After more than 30 years of proposals in various forms, the United States House of Representatives has passed the Employment Non-Discrimination Act of 2007 (“ENDA”), which would prohibit employment discrimination on the basis of sexual orientation.
The bill, which was introduced by Rep. Barney Frank (D-Mass.), eventually found relatively smooth sailing in the House. The final vote of 235-184 was not nearly as close as many commentators had anticipated, perhaps due to the removal of controversial language pertaining to discrimination against members of the transgendered community.
The bill, which only applies to employers with 15 or more employees, includes an exemption for religious organizations. The bill will now be presented to the Senate, where it is expected to receive more opposition than in the House. Should it be approved by the Senate, ENDA’s fate nevertheless would remain uncertain as President Bush has indicated that he may veto the bill.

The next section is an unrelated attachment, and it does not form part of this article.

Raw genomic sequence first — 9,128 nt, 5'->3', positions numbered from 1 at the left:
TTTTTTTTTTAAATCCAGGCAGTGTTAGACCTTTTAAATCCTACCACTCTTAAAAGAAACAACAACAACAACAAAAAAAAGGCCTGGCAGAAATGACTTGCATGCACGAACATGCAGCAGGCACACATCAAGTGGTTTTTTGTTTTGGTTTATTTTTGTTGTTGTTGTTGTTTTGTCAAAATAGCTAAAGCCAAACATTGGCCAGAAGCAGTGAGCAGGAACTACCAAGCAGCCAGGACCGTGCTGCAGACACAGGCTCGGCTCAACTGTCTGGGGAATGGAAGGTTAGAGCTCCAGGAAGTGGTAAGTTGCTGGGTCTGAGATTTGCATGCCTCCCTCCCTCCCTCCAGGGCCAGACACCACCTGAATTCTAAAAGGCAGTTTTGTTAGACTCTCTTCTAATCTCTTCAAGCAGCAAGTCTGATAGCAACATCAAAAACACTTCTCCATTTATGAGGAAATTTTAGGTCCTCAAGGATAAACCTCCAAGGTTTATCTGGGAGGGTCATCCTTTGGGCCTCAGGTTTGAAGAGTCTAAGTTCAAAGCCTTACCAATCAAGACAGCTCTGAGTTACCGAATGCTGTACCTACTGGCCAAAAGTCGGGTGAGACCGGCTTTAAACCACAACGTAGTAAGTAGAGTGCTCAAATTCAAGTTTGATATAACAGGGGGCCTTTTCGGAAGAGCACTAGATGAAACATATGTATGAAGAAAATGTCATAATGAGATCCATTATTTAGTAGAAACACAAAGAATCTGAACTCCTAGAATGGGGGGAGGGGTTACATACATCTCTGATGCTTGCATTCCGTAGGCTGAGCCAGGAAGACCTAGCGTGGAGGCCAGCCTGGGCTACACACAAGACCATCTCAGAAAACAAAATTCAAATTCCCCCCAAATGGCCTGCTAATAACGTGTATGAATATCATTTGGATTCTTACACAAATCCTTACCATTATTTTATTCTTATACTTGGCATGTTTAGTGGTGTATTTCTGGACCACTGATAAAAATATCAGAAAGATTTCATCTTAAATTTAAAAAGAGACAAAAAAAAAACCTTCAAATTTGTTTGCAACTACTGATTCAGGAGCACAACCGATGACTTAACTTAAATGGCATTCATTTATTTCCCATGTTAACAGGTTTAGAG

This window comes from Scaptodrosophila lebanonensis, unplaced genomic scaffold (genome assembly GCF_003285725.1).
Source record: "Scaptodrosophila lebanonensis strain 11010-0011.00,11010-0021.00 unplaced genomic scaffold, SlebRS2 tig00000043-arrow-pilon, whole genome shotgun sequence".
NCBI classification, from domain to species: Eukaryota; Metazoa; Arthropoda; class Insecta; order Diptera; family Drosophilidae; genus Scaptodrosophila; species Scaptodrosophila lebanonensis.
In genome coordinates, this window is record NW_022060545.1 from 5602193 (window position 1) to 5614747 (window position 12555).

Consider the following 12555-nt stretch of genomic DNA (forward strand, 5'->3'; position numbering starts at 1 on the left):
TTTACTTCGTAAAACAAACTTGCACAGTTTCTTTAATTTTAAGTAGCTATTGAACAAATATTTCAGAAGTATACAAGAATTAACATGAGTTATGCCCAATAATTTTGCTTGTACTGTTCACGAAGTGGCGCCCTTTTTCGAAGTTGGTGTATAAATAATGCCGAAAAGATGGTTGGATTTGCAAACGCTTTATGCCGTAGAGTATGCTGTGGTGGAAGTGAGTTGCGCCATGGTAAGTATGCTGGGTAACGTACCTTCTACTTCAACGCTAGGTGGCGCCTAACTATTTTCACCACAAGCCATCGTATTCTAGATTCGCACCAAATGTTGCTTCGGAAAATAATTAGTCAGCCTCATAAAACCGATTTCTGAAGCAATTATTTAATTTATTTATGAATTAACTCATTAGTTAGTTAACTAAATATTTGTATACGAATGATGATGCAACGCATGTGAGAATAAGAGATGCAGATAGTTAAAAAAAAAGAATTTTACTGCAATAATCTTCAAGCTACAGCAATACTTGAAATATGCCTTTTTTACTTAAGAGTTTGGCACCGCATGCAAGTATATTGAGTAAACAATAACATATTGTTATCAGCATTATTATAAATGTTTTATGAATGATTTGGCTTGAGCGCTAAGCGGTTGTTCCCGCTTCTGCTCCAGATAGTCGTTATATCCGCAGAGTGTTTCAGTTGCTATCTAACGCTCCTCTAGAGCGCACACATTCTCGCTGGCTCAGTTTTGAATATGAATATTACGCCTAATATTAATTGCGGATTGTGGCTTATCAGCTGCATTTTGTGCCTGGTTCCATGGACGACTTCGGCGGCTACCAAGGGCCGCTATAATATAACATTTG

What This Means To Employers
At this time, 30 states do not have statutes prohibiting discrimination in employment based on sexual orientation. Even in those 20 states (and the District of Columbia) that have such restrictions, the statutes are not always identical to ENDA. Among other things, the definition of “sexual orientation” in some state statutes does not match ENDA’s, and some states’ sexual orientation discrimination statutes have employee thresholds higher than ENDA’s 15 employee threshold.
If ENDA becomes federal law, all employers will need to ensure that their policies and practices comply with the statute. That would include revising harassment training and training materials. Just as importantly, as with other protected categories, employers would need to prepare to defend against sexual orientation discrimination claims.
This document has been provided for informational purposes only and is not intended and should not be construed to constitute legal advice. Please consult your attorney in connection with any specific questions or issues that may impose additional obligations on you and your company under any applicable local, state or federal laws.
© 2007 Epstein Becker & Green, P.C.